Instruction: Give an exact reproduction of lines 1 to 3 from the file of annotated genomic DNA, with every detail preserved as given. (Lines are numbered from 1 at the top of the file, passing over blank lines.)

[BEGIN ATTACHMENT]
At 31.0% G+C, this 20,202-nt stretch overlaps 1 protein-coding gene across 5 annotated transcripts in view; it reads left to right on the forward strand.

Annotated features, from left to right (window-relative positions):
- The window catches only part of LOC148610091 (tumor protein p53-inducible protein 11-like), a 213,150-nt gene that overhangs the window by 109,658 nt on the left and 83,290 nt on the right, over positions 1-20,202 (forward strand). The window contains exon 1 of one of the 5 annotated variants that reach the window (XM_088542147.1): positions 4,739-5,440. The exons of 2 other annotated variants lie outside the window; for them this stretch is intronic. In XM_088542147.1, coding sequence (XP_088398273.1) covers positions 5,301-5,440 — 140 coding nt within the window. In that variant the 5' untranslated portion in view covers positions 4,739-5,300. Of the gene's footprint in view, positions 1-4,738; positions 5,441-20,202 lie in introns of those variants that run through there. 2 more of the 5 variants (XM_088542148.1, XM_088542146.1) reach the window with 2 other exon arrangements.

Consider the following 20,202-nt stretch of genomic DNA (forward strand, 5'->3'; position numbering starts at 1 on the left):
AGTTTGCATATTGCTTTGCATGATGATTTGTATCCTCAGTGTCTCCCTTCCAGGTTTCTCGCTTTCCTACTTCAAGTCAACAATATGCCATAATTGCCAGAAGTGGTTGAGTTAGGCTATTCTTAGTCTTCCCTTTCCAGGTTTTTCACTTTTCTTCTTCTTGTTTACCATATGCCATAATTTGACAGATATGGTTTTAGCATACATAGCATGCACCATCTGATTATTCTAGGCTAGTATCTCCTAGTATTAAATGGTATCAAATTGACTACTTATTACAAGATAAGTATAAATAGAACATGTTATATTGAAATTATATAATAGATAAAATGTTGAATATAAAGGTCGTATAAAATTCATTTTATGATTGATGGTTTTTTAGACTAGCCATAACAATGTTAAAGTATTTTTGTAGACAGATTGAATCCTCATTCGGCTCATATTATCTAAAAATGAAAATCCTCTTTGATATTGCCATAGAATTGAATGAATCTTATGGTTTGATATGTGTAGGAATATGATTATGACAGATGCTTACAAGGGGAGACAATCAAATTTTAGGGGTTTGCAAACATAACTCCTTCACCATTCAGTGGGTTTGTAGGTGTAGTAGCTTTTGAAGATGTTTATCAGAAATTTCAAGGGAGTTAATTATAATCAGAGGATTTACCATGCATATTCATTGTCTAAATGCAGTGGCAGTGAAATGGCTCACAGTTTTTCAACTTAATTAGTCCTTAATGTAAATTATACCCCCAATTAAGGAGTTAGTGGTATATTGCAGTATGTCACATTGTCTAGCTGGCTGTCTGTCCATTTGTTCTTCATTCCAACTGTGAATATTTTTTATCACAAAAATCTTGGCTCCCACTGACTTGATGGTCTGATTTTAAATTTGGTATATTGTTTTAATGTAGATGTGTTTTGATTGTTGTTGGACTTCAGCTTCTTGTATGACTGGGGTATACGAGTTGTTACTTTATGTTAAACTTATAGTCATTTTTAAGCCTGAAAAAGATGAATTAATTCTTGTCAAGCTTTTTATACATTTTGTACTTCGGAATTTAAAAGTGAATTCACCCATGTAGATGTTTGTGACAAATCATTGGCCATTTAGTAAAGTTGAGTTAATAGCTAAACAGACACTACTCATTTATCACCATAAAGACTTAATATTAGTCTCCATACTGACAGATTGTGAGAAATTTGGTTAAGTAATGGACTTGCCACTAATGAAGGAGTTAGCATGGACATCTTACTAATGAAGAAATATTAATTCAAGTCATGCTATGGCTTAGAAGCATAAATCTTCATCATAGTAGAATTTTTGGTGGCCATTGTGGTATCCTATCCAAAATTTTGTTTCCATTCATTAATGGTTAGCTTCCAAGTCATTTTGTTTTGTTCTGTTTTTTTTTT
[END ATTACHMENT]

At 31.0% G+C, this 20,202-nt stretch overlaps 1 protein-coding gene across 5 annotated transcripts in view; it reads left to right on the forward strand.

Annotated features, from left to right (window-relative positions):
- The window catches only part of LOC148610091 (tumor protein p53-inducible protein 11-like), a 213,150-nt gene that overhangs the window by 109,658 nt on the left and 83,290 nt on the right, over positions 1-20,202 (forward strand). The window contains exon 1 of one of the 5 annotated variants that reach the window (XM_088542147.1): positions 4,739-5,440. The exons of 2 other annotated variants lie outside the window; for them this stretch is intronic. In XM_088542147.1, coding sequence (XP_088398273.1) covers positions 5,301-5,440 — 140 coding nt within the window. In that variant the 5' untranslated portion in view covers positions 4,739-5,300. Of the gene's footprint in view, positions 1-4,738; positions 5,441-20,202 lie in introns of those variants that run through there. 2 more of the 5 variants (XM_088542148.1, XM_088542146.1) reach the window with 2 other exon arrangements.